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Case Reports in Critical Care
Volume 2017, Article ID 3291751, 3 pages
Case Report

Iatrogenic Right-Sided Pneumothorax Presenting as ST-Segment Elevation: A Rare Case Report and Review of Literature

1Department of Internal Medicine, University of Arkansas for Medical Sciences (UAMS), Little Rock, AR, USA
2Faculty of Medicine, University of Jordan, Amman, Jordan
3Division of Pulmonary and Critical Care Medicine, University of Arkansas for Medical Sciences (UAMS), Little Rock, AR, USA

Correspondence should be addressed to Bashar Alzghoul; ude.smau@luohgzlanb

Received 17 January 2017; Accepted 16 March 2017; Published 26 March 2017

Academic Editor: Chiara Lazzeri

Copyright © 2017 Bashar Alzghoul et al. This is an open access article distributed under the Creative Commons Attribution License, which permits unrestricted use, distribution, and reproduction in any medium, provided the original work is properly cited.


Pneumothorax is a well-recognized complication of central venous line insertion (CVL). Rarely, pneumothorax can lead to electrocardiogram (ECG) findings mimicking ST-segment elevation myocardial infarction. We present a 63-year-old man with iatrogenic right-sided pneumothorax who developed ST-segment elevation on a 12-lead ECG suggestive of myocardial infarction. The ECG findings completely resolved after needle decompression and chest tube placement. This case points up this rare electrocardiographic finding with discussion of possible mechanisms and differential diagnosis.

1. Introduction

ST-segment elevation when seen on telemetry and confirmed on a 12-lead electrocardiogram (ECG) should alarm the physicians about the possibility of acute myocardial infarction, which warrants rapid intervention. Rarely, other etiologies may lead to rapid onset ST-segment elevation [1]. We present a rare case of iatrogenic pneumothorax with ST-elevation that completely resolved after decompression.

2. Case Presentation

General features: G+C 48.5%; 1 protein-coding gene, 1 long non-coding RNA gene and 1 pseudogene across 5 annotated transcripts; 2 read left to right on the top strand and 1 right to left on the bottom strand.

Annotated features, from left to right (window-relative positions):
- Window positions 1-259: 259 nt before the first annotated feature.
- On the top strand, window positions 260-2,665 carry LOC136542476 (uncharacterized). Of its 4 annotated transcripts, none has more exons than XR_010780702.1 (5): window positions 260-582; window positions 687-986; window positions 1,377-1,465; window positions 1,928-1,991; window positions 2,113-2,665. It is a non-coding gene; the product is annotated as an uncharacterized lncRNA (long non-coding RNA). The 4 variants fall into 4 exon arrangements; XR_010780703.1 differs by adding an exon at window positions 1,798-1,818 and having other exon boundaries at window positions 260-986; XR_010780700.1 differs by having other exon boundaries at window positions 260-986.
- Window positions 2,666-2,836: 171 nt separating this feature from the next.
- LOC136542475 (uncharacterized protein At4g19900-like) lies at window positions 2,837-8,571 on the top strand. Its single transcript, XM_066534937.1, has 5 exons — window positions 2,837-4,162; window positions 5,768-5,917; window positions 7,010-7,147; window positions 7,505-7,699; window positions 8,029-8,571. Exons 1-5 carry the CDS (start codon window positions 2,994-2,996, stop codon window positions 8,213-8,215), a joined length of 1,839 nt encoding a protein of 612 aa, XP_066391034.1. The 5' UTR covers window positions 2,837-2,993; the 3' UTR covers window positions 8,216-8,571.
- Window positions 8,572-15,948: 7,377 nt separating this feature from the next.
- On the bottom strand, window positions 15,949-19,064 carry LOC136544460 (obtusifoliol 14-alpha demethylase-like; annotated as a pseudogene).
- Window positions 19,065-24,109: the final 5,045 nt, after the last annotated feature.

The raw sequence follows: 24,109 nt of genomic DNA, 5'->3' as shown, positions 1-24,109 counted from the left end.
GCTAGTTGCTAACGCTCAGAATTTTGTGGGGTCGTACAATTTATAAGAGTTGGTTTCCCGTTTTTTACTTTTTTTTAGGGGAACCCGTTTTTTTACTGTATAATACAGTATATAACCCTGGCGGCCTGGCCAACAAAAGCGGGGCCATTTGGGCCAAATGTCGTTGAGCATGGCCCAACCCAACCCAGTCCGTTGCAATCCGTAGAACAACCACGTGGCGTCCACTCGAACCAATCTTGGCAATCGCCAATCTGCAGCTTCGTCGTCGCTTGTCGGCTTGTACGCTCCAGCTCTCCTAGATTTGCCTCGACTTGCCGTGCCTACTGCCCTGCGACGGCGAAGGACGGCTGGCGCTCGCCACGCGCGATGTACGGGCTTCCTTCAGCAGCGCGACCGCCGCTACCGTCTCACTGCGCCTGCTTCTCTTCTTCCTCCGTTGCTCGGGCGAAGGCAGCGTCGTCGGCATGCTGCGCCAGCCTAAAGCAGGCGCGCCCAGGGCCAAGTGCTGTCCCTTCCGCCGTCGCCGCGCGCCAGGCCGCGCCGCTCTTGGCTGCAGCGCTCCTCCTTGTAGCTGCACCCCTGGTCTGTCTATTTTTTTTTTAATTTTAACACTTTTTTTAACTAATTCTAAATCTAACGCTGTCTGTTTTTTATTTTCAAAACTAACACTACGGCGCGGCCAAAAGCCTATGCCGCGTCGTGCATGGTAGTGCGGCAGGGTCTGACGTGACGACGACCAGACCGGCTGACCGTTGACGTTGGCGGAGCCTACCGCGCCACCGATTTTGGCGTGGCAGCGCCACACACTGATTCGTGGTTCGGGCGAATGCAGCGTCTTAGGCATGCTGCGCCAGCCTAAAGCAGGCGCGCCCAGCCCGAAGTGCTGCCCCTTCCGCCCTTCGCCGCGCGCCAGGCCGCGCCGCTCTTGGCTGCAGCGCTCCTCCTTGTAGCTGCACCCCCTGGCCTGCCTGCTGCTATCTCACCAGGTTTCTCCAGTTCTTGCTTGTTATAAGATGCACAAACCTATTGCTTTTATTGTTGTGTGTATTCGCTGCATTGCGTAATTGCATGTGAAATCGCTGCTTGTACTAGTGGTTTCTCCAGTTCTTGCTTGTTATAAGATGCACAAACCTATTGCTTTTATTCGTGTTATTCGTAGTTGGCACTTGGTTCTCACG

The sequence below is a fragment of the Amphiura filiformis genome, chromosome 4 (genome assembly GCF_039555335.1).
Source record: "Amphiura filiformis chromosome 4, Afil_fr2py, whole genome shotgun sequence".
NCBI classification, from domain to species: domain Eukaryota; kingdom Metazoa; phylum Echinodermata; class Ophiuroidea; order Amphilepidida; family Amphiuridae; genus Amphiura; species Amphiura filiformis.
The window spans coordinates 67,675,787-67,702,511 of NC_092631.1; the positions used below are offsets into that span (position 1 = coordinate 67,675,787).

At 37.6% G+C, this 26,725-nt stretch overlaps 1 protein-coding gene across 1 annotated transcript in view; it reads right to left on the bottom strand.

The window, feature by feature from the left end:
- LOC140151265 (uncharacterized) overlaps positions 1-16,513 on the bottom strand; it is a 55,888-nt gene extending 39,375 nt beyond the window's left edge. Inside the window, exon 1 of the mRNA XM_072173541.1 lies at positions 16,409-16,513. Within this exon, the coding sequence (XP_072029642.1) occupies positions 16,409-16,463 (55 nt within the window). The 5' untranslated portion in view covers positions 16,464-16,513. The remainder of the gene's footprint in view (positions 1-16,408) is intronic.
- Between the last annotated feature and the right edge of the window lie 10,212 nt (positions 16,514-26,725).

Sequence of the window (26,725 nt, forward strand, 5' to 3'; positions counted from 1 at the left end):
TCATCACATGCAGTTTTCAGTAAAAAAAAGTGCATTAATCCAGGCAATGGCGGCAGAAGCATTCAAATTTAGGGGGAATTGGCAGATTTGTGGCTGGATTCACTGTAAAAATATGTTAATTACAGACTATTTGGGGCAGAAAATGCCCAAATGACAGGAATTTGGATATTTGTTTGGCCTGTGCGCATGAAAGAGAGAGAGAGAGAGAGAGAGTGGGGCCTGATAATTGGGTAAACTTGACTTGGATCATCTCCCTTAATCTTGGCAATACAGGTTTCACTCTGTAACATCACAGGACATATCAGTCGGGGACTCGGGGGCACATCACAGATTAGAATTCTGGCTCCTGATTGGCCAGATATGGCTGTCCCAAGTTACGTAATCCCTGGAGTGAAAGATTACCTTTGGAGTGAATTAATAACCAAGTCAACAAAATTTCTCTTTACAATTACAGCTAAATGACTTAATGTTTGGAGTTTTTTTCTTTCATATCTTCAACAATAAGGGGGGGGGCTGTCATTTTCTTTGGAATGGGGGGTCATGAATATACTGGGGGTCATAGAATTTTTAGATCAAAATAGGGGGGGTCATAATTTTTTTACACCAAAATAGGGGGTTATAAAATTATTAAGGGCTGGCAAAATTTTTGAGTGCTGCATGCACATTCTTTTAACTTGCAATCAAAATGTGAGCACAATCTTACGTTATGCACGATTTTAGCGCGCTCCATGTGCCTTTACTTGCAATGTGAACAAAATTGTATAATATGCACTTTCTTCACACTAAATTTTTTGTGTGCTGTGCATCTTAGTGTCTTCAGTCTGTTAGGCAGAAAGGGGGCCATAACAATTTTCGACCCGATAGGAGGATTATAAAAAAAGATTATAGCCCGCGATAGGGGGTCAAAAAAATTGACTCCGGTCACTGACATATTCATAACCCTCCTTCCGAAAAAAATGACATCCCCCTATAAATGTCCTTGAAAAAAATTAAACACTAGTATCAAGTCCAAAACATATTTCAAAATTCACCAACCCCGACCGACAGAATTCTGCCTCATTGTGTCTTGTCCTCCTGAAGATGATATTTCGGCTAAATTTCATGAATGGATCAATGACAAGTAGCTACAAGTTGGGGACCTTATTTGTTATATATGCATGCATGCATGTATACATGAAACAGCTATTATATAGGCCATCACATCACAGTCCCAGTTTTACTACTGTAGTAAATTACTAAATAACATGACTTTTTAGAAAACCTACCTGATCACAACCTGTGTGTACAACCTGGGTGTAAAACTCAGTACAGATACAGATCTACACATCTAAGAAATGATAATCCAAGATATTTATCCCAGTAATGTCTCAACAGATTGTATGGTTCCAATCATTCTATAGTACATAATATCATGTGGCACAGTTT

A 63-year-old male with history of severe COPD, hypertension, and coronary artery disease presented with worsening dyspnea of one-week duration and vomiting and fever for two days. In the emergency department, his vital signs were stable except for temperature of 100.6 f (38.1 c). Oxygen saturation was 96% on 4L Nasal Cannula (NC). Physical examination revealed crackles heard over left lower hemithorax. Laboratory studies showed an arterial blood gas (ABG) of 7.39/49/48/29 on 4 NC, white blood cells count of 12.3 K/μL, hemoglobin level of 15.3 g/dL, and troponin level of 0.04 ng/mL. Electrolytes panel showed no abnormality. Chest radiograph showed left lower lobe pneumonia with small pleural effusion. Angiogram Computed Tomography (CT) of the chest was negative for pulmonary embolism. Intravenous (IV) antibiotics were started. Baseline ECG showed sinus tachycardia with old T-wave inversions in inferolateral leads. Few hours later, patient developed hypotension refractory to IV fluids, necessitating placement of a central venous line (CVL). Soon after placing a right internal jugular CVL, the patient developed hypoxemic respiratory failure and was intubated immediately. Physical examination revealed blood pressure of 95/49 mmHg and heart rate of 78 beats per minute (bpm) with decreased breath sounds over the right anterior chest along with hyperresonance to percussion. Telemetry monitor showed ST-segment elevation. A 12-lead ECG was obtained (Figure 1(a)) showing ST-segment elevation in anterior leads with reciprocal T-wave changes in inferior leads. Chest radiograph showed large right-sided pneumothorax (Figure 2(a)). Needle decompression followed by chest tube placement (Figure 2(b)) was done immediately with rapid clinical improvement and resolution of ECG changes (Figure 1(b)). Repeat vital signs after chest tube placement showed blood pressure of 99/53 mmHg with heart rate of 102 bpm. Troponin level remained within the normal range.